real men don’t flinch or bleed in public…”

echo the hollowness and self denial required of those who chose to align with patriarchy. Both works also highlight the ways that it is not just men who can be tools for patriarchy - the protagonist throughout the song has internalized the thinking of patriarchy.

“real men don’t eat because they’re above that dammit

oh i’m gonna be a real man”

she too participates in the toxic self denial of ‘true manhood’ while simultaneously presenting herself as a sexual object to be rewarded for her obedience by the man.”

Finn (Finnean Malley on Spotify)

ID: An illustration of a red hunched over skeleton with black ink coming out of its mouth.

The text boarding the image reads: THE SPOOK SCHOOL, TRY TO BE HOPEFUL.

The Spook School - Burn Masculinity

“I picked "Burn Masculinity" By Spook School because it provides a perspective that all masculinity is based in patriarchy and it lets the listener think about the ways in which we accept it without giving it a second thought.”

The Cure - Boys Don’t Cry

“Boys Don't Cry” by The Cure shows that this movement has been going on since the 1980s and it challenges that sexist phrase in the context of a man telling it to himself which I think is very accurate.

Hozier - To Be Alone

“I chose "To Be Alone" by Hozier because of a line at the beginning of the song:

"Never feel too good in crowds With folks around

When they're playing

The anthems of rape culture loud"

Which is a very direct line that speaks to a lot of the ways in which misogyny and masculinity manifest: by going along with the crowd.”

Lauren (laurenmmarshall on Spotify)

ID: An abstract black painting with spots of yellow on a cream canvas.

Text at the top of the cover reads: RONALD LANGESTRAAT SEARCHING.

Ronald Langestraat - You need to cry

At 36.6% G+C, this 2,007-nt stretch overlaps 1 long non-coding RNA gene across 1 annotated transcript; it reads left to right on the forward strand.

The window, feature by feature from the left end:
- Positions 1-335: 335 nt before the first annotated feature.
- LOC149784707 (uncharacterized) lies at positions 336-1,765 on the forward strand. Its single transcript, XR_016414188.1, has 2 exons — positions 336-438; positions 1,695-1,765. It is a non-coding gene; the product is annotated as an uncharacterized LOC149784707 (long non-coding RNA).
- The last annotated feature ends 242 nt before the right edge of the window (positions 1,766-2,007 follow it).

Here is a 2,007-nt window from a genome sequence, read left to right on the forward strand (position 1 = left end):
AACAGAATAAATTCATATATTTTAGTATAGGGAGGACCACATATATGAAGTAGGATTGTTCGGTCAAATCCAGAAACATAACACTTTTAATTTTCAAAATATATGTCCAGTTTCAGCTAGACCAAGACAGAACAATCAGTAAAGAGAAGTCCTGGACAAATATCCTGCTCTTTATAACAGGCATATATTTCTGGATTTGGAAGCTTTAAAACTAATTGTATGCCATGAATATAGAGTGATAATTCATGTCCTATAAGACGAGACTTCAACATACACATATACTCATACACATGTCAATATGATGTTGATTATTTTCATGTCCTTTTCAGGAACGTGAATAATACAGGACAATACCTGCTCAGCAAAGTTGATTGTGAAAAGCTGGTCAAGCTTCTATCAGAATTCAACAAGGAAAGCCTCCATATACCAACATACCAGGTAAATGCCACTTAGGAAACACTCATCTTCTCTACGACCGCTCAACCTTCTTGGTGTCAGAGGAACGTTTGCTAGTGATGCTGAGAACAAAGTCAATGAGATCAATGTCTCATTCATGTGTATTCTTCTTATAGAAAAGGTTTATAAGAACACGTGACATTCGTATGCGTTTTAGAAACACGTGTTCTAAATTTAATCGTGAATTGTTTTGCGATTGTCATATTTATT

“I added this song to the playlist because of its last lyric, “You need to cry to live before you die.” To me, it’s a pretty succinct and literal bit of advice, a straightforward reminder to honor and process emotion. The beginning of the song reflects the ways in which the patriarchy hampers emotion, and refers to music as the only safe place and outlet for feeling. The singer begins by stating he’s “Just a man with nothing else, but music.”

The Soft Boys - I Wanna Destroy You

“I added this song because it reflects two sides of violence, both ultimately steeped with patriarchy. It’s technically an anti-war song, as the lyrics tell the story of a man at odds with himself in the midst of the violence of war. On one hand, he’s condemning the violence around him, while simultaneously struggling with his own retaliative urges. The loud chorus repeats “I wanna destroy you,” iterating the uncontrollable and all consuming nature of his desires to dominate and ultimately, destroy his opposers.”

Nick (Nick on Spotify)

ID: A Black man is pictured partially submerged in water with a confused expression.

The text at the top of the cover reads: THUNDERCAT PRESENTS: "DRUNK".

Plini - I’ll Tell You Someday